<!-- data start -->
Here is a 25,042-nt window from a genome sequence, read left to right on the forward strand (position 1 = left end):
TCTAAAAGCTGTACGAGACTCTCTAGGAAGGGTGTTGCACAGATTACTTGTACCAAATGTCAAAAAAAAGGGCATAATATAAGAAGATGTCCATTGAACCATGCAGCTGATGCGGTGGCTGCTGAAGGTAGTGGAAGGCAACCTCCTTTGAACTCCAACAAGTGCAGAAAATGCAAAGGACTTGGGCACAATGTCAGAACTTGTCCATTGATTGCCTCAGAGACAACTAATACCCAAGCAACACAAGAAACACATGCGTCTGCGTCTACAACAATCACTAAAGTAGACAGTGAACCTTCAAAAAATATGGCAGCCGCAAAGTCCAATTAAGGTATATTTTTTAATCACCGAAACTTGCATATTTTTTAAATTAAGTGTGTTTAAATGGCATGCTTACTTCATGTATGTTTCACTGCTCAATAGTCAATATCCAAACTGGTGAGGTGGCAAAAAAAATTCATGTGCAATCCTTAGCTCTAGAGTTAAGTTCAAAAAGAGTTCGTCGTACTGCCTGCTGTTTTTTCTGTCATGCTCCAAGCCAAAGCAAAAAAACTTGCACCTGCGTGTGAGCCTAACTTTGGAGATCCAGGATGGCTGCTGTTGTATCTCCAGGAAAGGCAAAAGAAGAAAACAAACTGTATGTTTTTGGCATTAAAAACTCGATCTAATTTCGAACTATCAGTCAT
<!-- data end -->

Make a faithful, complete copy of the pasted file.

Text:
Here is a 25,042-nt window from a genome sequence, read left to right on the forward strand (position 1 = left end):
TCTAAAAGCTGTACGAGACTCTCTAGGAAGGGTGTTGCACAGATTACTTGTACCAAATGTCAAAAAAAAGGGCATAATATAAGAAGATGTCCATTGAACCATGCAGCTGATGCGGTGGCTGCTGAAGGTAGTGGAAGGCAACCTCCTTTGAACTCCAACAAGTGCAGAAAATGCAAAGGACTTGGGCACAATGTCAGAACTTGTCCATTGATTGCCTCAGAGACAACTAATACCCAAGCAACACAAGAAACACATGCGTCTGCGTCTACAACAATCACTAAAGTAGACAGTGAACCTTCAAAAAATATGGCAGCCGCAAAGTCCAATTAAGGTATATTTTTTAATCACCGAAACTTGCATATTTTTTAAATTAAGTGTGTTTAAATGGCATGCTTACTTCATGTATGTTTCACTGCTCAATAGTCAATATCCAAACTGGTGAGGTGGCAAAAAAAATTCATGTGCAATCCTTAGCTCTAGAGTTAAGTTCAAAAAGAGTTCGTCGTACTGCCTGCTGTTTTTTCTGTCATGCTCCAAGCCAAAGCAAAAAAACTTGCACCTGCGTGTGAGCCTAACTTTGGAGATCCAGGATGGCTGCTGTTGTATCTCCAGGAAAGGCAAAAGAAGAAAACAAACTGTATGTTTTTGGCATTAAAAACTCGATCTAATTTCGAACTATCAGTCAT